151207_ahsc_feeding_study_058A programme to support allied healthcare professionals in their research careers enters its third year with the arrival of six new fellows.

Working in the fields of pharmacy, midwifery, nutrition and physiotherapy, the six will undertake research over the next year as part of Imperial’s Research Fellowship Scheme.

Their projects include: ensuring patients take their medication following a kidney transplant, testing a device to measure muscle strength of patients with a rare spinal cord disease, implementing a new education and diet programme to help diabetes patients on dialysis, and increasing the numbers of healthy women having their babies in birth centres or at home.

The scheme was set up in 2014 to give staff working at Imperial College Healthcare NHS Trust in allied healthcare professionals the same clinical academic training opportunities as doctors. Recipients have the opportunity to develop their research skills and experience so that they can apply for a Masters or PhD and progress in their clinical academic career.

The six fellowships are worth up to £50,000 each and are jointly funded by Imperial College Healthcare Charity and Imperial NIHR Biomedical Research Centre (BRC). Some of the fellows will work alongside researchers at Imperial College London.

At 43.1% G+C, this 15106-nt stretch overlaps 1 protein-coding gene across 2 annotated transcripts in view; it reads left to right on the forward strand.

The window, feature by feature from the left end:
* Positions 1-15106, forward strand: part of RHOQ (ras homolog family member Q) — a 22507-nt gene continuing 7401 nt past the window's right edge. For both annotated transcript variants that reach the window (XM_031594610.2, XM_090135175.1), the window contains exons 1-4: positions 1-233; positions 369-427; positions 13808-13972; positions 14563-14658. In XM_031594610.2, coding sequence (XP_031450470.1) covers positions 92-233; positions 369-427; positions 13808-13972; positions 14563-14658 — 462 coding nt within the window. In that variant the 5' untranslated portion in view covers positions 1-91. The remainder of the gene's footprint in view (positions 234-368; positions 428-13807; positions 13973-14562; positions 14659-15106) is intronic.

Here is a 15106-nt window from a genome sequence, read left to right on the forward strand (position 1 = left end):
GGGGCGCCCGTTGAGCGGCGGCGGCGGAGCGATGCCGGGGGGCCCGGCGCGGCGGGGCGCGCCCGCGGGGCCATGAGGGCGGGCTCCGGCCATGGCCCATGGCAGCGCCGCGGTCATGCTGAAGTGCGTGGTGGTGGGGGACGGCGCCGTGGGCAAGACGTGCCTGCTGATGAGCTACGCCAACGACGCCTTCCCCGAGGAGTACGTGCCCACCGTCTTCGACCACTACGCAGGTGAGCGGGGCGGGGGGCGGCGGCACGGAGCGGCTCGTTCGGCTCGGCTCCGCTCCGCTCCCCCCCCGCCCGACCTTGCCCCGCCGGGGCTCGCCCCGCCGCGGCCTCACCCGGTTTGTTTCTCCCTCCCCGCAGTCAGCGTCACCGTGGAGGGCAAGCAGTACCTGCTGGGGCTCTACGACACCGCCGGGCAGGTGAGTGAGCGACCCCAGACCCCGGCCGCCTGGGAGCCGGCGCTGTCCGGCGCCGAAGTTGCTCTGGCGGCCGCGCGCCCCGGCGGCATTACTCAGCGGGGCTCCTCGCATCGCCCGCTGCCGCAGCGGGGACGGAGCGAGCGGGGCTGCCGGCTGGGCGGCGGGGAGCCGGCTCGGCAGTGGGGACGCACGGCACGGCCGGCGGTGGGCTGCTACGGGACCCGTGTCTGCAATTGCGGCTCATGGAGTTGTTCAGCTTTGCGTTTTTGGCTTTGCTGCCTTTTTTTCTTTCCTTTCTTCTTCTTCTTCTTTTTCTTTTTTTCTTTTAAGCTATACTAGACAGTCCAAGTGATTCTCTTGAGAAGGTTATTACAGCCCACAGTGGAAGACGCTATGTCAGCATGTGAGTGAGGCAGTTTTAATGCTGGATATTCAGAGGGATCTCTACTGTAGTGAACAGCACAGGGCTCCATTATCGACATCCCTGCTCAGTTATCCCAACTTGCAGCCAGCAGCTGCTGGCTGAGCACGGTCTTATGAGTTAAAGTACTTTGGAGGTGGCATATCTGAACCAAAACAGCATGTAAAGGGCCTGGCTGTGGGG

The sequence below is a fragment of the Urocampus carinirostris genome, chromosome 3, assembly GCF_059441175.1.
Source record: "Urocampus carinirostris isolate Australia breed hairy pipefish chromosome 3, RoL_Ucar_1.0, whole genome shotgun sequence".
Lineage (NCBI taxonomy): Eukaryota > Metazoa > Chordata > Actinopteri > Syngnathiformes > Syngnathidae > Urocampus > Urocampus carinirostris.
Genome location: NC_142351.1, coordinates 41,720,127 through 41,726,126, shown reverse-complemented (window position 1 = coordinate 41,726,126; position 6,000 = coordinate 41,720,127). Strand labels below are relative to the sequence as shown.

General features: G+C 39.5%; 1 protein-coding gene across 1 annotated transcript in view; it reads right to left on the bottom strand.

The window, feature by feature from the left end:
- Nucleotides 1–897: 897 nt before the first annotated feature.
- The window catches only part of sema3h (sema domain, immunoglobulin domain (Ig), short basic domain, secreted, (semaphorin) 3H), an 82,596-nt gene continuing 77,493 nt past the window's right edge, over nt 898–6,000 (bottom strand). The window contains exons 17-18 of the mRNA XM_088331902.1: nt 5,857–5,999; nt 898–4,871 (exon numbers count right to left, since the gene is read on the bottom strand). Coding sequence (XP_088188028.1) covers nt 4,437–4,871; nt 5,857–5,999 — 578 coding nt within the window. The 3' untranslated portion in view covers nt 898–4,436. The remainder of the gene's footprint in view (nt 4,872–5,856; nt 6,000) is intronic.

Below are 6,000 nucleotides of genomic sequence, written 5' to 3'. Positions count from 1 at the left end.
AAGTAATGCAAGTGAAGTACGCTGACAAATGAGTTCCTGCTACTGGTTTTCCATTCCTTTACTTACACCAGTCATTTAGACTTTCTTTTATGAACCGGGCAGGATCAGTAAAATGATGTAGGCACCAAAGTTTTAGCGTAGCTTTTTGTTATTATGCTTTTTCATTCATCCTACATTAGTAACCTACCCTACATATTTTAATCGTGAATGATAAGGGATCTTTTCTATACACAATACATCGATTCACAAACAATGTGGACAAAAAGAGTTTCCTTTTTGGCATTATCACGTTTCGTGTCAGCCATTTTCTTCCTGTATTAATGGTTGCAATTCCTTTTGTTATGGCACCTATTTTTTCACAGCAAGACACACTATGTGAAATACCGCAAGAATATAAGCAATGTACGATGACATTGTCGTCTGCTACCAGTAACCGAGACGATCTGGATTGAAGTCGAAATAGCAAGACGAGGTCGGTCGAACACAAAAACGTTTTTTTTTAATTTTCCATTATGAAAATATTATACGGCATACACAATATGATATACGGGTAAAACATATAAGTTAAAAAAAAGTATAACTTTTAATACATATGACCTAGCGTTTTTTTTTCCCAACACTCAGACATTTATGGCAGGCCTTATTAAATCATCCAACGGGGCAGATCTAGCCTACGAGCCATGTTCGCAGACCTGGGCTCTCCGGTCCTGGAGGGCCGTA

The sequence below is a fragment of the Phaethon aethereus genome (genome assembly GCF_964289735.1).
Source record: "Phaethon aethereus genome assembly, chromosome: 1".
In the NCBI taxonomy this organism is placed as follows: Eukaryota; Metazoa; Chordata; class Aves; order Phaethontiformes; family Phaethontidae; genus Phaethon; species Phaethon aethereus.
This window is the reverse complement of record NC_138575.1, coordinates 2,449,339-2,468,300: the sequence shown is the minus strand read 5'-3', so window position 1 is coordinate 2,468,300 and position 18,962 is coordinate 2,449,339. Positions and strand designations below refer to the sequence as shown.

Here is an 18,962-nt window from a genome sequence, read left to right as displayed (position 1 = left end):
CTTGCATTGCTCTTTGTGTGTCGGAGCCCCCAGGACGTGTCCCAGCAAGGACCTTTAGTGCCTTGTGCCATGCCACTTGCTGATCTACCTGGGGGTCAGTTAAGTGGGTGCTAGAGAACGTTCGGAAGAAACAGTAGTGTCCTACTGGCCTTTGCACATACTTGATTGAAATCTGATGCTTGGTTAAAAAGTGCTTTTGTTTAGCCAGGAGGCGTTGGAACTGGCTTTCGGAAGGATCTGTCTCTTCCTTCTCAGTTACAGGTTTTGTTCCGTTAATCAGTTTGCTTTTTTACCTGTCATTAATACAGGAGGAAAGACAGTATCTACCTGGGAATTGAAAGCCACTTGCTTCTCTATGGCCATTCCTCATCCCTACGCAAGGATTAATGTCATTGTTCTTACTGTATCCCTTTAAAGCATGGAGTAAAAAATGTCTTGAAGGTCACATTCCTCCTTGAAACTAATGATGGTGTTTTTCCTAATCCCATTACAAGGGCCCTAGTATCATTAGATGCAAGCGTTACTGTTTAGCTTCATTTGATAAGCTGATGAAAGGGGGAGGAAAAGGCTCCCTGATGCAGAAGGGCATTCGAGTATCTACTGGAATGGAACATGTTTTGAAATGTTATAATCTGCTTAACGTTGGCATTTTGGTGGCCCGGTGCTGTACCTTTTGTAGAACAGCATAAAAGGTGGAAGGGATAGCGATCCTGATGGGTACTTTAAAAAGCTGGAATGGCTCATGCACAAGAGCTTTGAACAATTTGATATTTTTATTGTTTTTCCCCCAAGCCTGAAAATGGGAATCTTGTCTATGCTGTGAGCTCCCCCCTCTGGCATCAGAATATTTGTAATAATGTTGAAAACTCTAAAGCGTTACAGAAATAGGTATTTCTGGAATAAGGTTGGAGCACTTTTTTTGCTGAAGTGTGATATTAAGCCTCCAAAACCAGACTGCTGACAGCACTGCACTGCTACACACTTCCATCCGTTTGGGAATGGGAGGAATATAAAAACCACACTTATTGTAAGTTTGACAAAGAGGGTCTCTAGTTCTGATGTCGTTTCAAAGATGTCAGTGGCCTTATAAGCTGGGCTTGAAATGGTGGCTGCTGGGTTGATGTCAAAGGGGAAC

Champion of the scheme and Professor in Endocrinology and Metabolism at Imperial College London, Waljit Dhillo said: “I am very pleased to welcome this year’s new cohort of talented staff to the Research Fellowships Scheme.  Allied healthcare professionals have a unique perspective of patient care that is vital for academic research. This year’s recipients are working on a diverse range of projects that have the potential to make a real difference to patients.”

Here we meet the four of the new intake.

Dawn Goodall, Renal Pharmacist and Transplant Outcomes Lead

Dawn Goodall photo

Dawn Goodall, Renal Pharmacist and Transplant Outcomes Lead

Dawn Goodall will be looking at ways to help patients take their medication following a kidney transplant.

After a kidney transplant patients are required to take immunosuppressant drugs to prevent the immune system from rejecting the kidney.  These medications must be taken every day for the rest of the patient’s life.  However, some patients do not take their medication exactly as prescribed, which increases the risk of the body rejecting the kidney and can be life threatening.

Dawn will work with David Taube, Professor of Transplant Medicine at Imperial College London, to conduct a study to see whether introducing individualised interventions such as calendar reminders, compliance boxes and alarms on phones will lead to more patients taking their immunosuppressant medication.